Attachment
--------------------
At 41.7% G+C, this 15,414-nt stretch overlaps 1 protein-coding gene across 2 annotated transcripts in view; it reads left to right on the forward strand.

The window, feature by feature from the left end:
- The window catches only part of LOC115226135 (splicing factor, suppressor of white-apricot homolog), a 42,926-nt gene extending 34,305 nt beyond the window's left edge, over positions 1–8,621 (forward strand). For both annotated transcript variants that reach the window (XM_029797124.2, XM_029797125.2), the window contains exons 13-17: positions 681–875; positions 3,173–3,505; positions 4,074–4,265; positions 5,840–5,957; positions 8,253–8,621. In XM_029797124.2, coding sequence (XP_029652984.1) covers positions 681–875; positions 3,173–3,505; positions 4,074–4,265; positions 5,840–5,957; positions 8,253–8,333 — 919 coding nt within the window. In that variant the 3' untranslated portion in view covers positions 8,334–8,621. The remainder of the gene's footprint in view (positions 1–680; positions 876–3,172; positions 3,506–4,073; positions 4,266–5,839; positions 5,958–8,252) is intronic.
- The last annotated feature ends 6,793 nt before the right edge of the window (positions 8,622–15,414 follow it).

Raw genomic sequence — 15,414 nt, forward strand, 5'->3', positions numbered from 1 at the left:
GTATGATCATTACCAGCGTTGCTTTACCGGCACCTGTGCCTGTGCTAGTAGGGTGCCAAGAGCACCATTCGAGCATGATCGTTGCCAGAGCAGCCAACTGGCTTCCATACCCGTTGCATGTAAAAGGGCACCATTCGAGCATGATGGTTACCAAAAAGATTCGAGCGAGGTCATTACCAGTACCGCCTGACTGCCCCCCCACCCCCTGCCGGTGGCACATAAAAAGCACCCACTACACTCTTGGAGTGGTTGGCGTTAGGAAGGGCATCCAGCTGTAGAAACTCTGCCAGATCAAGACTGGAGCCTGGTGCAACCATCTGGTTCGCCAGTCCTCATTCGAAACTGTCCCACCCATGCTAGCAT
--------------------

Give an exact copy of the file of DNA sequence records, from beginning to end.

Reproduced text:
At 41.7% G+C, this 15,414-nt stretch overlaps 1 protein-coding gene across 2 annotated transcripts in view; it reads left to right on the forward strand.

The window, feature by feature from the left end:
- The window catches only part of LOC115226135 (splicing factor, suppressor of white-apricot homolog), a 42,926-nt gene extending 34,305 nt beyond the window's left edge, over positions 1–8,621 (forward strand). For both annotated transcript variants that reach the window (XM_029797124.2, XM_029797125.2), the window contains exons 13-17: positions 681–875; positions 3,173–3,505; positions 4,074–4,265; positions 5,840–5,957; positions 8,253–8,621. In XM_029797124.2, coding sequence (XP_029652984.1) covers positions 681–875; positions 3,173–3,505; positions 4,074–4,265; positions 5,840–5,957; positions 8,253–8,333 — 919 coding nt within the window. In that variant the 3' untranslated portion in view covers positions 8,334–8,621. The remainder of the gene's footprint in view (positions 1–680; positions 876–3,172; positions 3,506–4,073; positions 4,266–5,839; positions 5,958–8,252) is intronic.
- The last annotated feature ends 6,793 nt before the right edge of the window (positions 8,622–15,414 follow it).

Raw genomic sequence — 15,414 nt, forward strand, 5'->3', positions numbered from 1 at the left:
GTATGATCATTACCAGCGTTGCTTTACCGGCACCTGTGCCTGTGCTAGTAGGGTGCCAAGAGCACCATTCGAGCATGATCGTTGCCAGAGCAGCCAACTGGCTTCCATACCCGTTGCATGTAAAAGGGCACCATTCGAGCATGATGGTTACCAAAAAGATTCGAGCGAGGTCATTACCAGTACCGCCTGACTGCCCCCCCACCCCCTGCCGGTGGCACATAAAAAGCACCCACTACACTCTTGGAGTGGTTGGCGTTAGGAAGGGCATCCAGCTGTAGAAACTCTGCCAGATCAAGACTGGAGCCTGGTGCAACCATCTGGTTCGCCAGTCCTCATTCGAAACTGTCCCACCCATGCTAGCAT